Democratic presidential front-runner Hillary Clinton has asserted that she would secure her party's nomination even as the former Secretary of State is yet to reach the magic number of 2,383 delegates.
"I will be the nominee for my party. That is already done in effect. There is no way that I won't be," Clinton told CNN in an interview yesterday.
Clinton however is yet to reach the coveted figure of 2383 delegates required to become the nominee of the Democratic Party for the November presidential election and face Presumptive Republican nominee Donald Trump.
She currently has 2,293 delegates, while her sole primary rival Senator Bernie Sanders from Vermont has 1533 delegates.
Sanders, however, has refused to leave the race and says he would fight till the last vote in the primary election is cast till early June.
But political pundits believe Clinton is on her way to become the first women to be nominated as a presidential candidate of a major US party.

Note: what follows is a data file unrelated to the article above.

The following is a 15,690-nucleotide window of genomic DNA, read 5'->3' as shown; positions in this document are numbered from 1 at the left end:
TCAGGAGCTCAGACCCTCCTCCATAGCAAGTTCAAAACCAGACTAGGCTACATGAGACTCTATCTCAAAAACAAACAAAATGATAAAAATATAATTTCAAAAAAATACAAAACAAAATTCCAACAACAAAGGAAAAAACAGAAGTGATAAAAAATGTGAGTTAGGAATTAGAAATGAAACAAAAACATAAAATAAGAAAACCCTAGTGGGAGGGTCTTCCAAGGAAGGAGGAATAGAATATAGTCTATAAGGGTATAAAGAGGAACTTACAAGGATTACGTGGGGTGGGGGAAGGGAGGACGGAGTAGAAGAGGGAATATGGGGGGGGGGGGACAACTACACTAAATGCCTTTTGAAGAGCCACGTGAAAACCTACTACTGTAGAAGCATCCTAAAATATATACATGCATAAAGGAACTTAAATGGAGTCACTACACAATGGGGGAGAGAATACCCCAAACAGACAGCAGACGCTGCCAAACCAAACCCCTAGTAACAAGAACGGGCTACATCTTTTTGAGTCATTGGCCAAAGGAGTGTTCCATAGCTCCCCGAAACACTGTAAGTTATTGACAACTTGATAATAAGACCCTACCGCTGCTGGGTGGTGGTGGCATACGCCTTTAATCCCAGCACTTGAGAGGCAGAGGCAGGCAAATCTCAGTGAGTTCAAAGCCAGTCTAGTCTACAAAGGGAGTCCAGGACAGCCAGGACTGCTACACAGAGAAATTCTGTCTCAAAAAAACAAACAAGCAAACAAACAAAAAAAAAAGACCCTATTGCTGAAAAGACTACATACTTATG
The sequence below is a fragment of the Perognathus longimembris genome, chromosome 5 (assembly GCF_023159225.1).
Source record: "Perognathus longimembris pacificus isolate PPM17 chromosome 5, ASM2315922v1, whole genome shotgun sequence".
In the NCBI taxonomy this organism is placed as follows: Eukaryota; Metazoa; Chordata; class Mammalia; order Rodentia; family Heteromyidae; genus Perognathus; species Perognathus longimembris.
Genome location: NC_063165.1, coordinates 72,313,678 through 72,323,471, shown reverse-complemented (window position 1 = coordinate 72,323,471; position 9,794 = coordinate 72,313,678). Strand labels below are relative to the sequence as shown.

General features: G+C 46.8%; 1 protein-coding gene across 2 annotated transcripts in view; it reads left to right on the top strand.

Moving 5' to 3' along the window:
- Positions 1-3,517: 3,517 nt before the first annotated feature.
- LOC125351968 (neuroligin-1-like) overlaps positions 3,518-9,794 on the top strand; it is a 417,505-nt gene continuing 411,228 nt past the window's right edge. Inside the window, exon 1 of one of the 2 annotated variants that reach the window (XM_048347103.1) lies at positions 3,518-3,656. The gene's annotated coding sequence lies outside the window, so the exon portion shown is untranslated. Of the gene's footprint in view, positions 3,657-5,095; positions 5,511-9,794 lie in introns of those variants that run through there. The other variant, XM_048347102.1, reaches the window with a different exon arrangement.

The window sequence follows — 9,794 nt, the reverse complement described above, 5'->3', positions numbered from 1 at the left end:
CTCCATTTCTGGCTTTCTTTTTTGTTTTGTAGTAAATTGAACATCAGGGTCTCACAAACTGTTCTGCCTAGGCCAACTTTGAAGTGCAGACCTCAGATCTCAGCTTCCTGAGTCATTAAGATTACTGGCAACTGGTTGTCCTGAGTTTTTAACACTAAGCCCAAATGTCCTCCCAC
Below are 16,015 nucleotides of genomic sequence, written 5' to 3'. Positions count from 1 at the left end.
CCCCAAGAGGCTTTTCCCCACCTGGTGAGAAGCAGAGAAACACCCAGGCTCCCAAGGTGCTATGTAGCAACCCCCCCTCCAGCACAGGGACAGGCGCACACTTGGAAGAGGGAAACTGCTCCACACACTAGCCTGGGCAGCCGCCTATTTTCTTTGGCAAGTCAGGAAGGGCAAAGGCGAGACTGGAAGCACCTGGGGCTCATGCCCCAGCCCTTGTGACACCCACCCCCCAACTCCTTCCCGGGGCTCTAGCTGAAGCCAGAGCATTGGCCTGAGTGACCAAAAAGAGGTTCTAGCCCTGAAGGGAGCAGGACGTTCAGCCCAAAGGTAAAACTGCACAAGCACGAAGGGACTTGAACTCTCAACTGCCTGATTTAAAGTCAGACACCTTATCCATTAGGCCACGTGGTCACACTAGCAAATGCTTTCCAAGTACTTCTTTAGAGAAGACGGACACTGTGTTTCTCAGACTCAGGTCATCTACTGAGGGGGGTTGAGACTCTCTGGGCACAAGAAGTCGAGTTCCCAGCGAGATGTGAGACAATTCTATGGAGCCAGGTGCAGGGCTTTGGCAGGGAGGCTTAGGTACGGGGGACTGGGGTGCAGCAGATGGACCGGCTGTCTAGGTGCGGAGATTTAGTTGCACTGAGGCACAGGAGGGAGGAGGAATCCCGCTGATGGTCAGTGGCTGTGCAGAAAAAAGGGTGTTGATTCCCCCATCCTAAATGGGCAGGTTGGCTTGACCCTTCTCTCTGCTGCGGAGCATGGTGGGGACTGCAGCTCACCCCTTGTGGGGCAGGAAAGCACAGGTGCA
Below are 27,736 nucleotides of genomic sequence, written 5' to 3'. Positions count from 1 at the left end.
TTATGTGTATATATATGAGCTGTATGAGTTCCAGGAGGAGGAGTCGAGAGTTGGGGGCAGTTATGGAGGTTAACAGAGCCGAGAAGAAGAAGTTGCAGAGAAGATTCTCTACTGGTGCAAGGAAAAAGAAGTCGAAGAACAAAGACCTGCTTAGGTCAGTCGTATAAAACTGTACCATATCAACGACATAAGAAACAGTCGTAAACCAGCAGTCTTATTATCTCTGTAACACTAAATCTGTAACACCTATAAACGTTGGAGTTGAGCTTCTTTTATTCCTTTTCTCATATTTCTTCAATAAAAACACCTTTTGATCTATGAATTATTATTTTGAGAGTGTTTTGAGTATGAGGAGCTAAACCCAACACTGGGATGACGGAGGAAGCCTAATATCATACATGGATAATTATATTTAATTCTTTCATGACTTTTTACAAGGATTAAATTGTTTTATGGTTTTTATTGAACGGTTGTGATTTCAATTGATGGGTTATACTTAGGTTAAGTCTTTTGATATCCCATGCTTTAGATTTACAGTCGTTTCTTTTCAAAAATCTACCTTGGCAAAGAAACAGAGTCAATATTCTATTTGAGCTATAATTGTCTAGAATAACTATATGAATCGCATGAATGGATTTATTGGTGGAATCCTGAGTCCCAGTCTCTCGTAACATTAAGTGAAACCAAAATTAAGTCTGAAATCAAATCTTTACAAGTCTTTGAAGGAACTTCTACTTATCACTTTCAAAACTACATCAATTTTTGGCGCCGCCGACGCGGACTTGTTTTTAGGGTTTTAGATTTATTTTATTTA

The Sanders campaign was quick to criticise Clinton for claiming to becoming the nominee even as she has not got enough delegate.
"In the past three weeks voters in Indiana, West Virginia and Oregon respectfully disagreed with Secretary Clinton. We expect voters in the remaining eight contests also will disagree," said Michael Briggs, spokesman of the Sanders' Campaign.
"And with almost every national and state poll showing Senator Sanders doing much, much better than Secretary Clinton against Donald Trump, it is clear that millions of Americans have growing doubts about the Clinton campaign," Briggs said.
But, in her interview to the CNN, Clinton exuded confidence that she would be the nominee of the party as the numbers and the math are on her side.
"I am confident. Well, in part from my own experience, you know?" she said when asked where from she was getting the confidence.
"I went all the way to the end against then Senator Obama.
I won nine out of the last 12 contests. Back in 2008 I won Indiana, Kentucky, West Virginia, so I know the intense feelings that arise, particularly among your supporters as you go toward the end.
"But, we both were following the same rules, just as both Senator Sanders and I are following the same rules," she explained.